How to End the Wars of Hatred
The following is an extract of Rabbi Sacks’ new book Not in God’s Name published on 11th June 2015 in The Daily Telegraph.
Today in the Middle East, there is a revolution against secularism of two different kinds. The first is the secular nationalism of Nasser, Sadat and Mubarak in Egypt, Assad in Syria and Saddam Hussein in Iraq – all regimes widely seen to be corrupt and oppressive. The second is the secular culture of the West, judged by those for whom tradition resonates to be decadent, materialist and soul-destroying.
While the 17th century was the dawn of an age of secularisation, the 21st century will be the start of an age of desecularisation. Worldwide, religious groups have the highest birth rates. Over the next half-century, there will be a massive transformation in the religious make-up of much of the world, with Europe leading the way. With the sole exception of the United States, the West is failing to heed the Darwinian imperative of passing on its genes to the next generation.
In a world of declining superpowers, sclerotic international institutions, a swathe of failed or failing states and a Hobbesian chaos of civil and tribal wars, religious extremists are seizing power. This means that we have little choice but to re-examine the theology that leads to violent conflict in the first place. If we do not, we will face a continuation of the terror that has marked our century thus far, for it has no other natural end.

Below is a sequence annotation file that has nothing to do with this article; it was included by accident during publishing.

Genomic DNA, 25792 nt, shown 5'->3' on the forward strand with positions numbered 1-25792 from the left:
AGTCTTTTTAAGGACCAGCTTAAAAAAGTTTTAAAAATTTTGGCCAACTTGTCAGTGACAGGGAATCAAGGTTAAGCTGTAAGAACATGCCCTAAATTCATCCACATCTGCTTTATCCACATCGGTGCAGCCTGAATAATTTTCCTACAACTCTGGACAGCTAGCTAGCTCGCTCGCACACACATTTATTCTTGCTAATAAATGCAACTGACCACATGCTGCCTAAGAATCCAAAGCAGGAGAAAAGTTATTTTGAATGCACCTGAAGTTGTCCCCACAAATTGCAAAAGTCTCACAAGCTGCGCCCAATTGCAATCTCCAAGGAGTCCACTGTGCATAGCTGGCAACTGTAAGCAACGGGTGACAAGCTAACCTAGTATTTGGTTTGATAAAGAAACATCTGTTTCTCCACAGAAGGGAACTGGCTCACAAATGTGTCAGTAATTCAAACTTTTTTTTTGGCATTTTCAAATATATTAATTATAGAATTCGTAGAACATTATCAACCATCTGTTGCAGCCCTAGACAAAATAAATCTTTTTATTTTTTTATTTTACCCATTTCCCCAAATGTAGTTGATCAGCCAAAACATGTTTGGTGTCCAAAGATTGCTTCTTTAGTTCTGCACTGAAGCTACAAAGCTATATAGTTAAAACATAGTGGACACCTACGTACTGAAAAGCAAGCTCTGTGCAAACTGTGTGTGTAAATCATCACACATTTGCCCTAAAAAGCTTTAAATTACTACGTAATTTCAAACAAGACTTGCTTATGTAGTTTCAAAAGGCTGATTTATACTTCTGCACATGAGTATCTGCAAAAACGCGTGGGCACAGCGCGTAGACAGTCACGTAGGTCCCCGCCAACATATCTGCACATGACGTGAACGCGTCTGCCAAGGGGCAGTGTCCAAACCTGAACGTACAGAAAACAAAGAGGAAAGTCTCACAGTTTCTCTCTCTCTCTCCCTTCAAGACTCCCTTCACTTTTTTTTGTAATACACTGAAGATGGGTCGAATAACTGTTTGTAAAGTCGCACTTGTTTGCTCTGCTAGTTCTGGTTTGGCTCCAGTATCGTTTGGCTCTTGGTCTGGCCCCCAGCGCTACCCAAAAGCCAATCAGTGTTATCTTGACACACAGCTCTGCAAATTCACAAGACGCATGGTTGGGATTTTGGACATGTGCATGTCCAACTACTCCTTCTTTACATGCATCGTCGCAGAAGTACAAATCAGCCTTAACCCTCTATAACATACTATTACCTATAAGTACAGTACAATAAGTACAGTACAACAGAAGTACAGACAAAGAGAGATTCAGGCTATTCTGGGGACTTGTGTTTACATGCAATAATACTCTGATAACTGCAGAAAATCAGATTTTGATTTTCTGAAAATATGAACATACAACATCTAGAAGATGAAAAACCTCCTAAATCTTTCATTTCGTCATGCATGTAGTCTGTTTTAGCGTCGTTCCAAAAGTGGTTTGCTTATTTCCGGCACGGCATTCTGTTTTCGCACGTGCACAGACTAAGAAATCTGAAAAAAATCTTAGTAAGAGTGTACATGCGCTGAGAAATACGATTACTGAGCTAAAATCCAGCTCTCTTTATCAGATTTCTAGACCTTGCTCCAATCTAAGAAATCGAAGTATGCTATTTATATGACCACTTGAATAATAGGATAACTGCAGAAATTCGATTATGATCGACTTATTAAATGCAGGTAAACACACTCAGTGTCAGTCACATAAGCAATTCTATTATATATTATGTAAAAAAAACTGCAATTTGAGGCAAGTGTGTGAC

The violence cannot be ended by military means alone. Moisés Naím, in his seminal work The End of Power, makes this absolutely clear. Wars, he says, are becoming increasingly asymmetric, large armies against smaller, non-traditional ones. They are also being increasingly won by the militarily weaker side. A Harvard study has shown that in asymmetric conflicts between 1800 and 1849, the weaker side in terms of soldiers and arms achieved its aim in 12 per cent of cases. In the wars between 1950 and 1998, the weaker side won in 55 per cent of cases. Hence Naím’s conclusion that “when nation-states go to war these days, big military power delivers less than it once did”.
The challenge is not only to Islam, but to Judaism and Christianity, too. None of the great religions can say, in unflinching self-knowledge: “Our hands never shed innocent blood.” As Jews, Christians and Muslims, we have to be prepared to ask the most uncomfortable questions. Does the God of Abraham want his disciples to kill for his sake? Does he demand human sacrifice? Does he rejoice in holy war? Does he want us to hate our enemies and terrorise unbelievers? Have we read our sacred texts correctly? What is God saying to us, here, now? We are not prophets but we are their heirs and we are not bereft of guidance on these fateful issues.